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The New Standard in Post-Mastectomy Surgery

Dallas physicians are among the first in the country to give sensation back to breast cancer patients.
By Shefali Konda |

A new surgery technique is allowing breast cancer patients to restore sensation after a mastectomy. Called resensation, it is now available in Dallas-Fort Worth through a limited number of surgeons.

One in eight U.S. women will be diagnosed with breast cancer during their lifetime. When women get breast reconstruction surgery following a mastectomy, the focus until now has been on appearance, but the innovative technique is making women feel whole following their bout with cancer.

Stephanie, of Justin, TX, was diagnosed with breast cancer at 33 years old. After undergoing 12 rounds of chemo, 25 rounds of radiation, and a double mastectomy, she was grateful to be alive. But the mastectomy left her chest numb. After a mastectomy, many women are faced with a lesser-known issue: numbness that can extend from their belly buttons to their collar bones. About a year later, Stephanie underwent reconstruction surgery.

“If I had to do it again, I would 100 percent do it, because it restored some things, and I didn’t realize how important it was to have those things,” she said. “It’s amazing to be able to feel a hug and clothing on your skin.”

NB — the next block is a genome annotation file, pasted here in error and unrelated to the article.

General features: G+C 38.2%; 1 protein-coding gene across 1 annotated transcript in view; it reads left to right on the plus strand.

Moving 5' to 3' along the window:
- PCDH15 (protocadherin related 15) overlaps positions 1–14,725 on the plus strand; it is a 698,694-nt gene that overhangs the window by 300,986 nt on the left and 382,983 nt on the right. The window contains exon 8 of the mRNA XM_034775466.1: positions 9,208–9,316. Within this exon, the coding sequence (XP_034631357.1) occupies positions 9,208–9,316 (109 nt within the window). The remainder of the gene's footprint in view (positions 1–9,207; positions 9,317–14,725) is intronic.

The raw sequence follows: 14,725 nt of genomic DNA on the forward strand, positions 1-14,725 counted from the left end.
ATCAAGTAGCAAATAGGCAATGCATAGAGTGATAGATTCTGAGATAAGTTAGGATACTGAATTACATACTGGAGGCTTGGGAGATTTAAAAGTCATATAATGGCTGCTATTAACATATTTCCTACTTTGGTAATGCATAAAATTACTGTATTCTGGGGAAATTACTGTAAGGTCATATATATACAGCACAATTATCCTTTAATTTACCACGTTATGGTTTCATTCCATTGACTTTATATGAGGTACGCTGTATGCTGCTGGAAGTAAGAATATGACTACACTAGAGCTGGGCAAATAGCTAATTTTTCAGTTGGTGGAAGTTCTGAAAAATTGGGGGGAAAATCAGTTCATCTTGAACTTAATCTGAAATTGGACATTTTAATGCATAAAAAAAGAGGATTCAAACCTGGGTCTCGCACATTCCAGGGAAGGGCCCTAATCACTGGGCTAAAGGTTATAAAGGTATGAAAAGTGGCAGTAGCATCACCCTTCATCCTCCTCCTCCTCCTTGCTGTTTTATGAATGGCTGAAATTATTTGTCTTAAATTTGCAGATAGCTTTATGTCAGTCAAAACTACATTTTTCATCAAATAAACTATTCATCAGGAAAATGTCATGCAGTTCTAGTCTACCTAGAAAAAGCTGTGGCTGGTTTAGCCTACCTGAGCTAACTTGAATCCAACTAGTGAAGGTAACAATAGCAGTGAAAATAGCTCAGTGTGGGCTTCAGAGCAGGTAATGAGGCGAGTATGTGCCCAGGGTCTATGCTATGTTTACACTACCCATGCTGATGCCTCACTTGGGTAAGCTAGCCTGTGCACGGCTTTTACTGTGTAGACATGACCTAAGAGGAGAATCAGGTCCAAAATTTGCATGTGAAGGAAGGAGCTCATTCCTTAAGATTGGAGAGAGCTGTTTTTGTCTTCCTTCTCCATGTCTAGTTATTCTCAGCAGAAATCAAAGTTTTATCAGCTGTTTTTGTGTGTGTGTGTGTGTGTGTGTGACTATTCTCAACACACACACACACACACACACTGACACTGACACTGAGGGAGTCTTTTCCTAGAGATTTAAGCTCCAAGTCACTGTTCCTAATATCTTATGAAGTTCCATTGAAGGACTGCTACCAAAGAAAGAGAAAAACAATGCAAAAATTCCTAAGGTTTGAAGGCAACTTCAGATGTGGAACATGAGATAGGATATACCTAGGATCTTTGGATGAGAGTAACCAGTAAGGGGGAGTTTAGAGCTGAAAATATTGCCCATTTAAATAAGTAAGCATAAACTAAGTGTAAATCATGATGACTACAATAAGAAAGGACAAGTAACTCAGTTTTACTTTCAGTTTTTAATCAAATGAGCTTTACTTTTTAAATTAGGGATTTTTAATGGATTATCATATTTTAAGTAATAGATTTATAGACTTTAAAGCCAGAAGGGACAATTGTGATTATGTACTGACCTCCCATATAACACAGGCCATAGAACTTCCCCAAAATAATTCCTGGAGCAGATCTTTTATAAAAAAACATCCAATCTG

Dr. Joshua Lemmon of Regional Plastic Surgery Center in Richardson and Dr. Jason Potter, who has his own practice, are Dallas plastic surgeons who worked together on Stephanie’s surgery. They are also among the first surgeons in Dallas to offer the resensation surgery and hope to bring awareness to this option that could help millions of women.

“There’s only a subset of surgeons who do this type of reconstruction,” Potter said. “If it becomes as successful as we’re seeing in our patients, I think it will become the standard, because losses to sensation in the breast is probably the most significant, lingering deficit for women.”

During a mastectomy, sensory nerves that connect from the brain to the breast need to be cut so that breast tissue can be removed. Resensation uses processed nerves as a bridge to reconnect nerves in the chest to the reconstructed breast tissue. The operation guides regrowth of nerve fibers and, over time, offers the opportunity to regain sensation.

The surgery is becoming more widespread, and Lemmon said this type of procedure is often covered by medical insurance. Stephanie said she’s regained 80 to 90 percent of her breast sensation back since reconstruction. She feels more confident public speaking in her workplace since recovering sensation.

“It’s even knowing that your clothing is starting to shift a little bit. Those are little things that you don’t necessarily think of in your environment, but you can tell those things,” she said. “It’s given me confidence to be able to interact with people, engage in my professional career, and take the next foot forward.”

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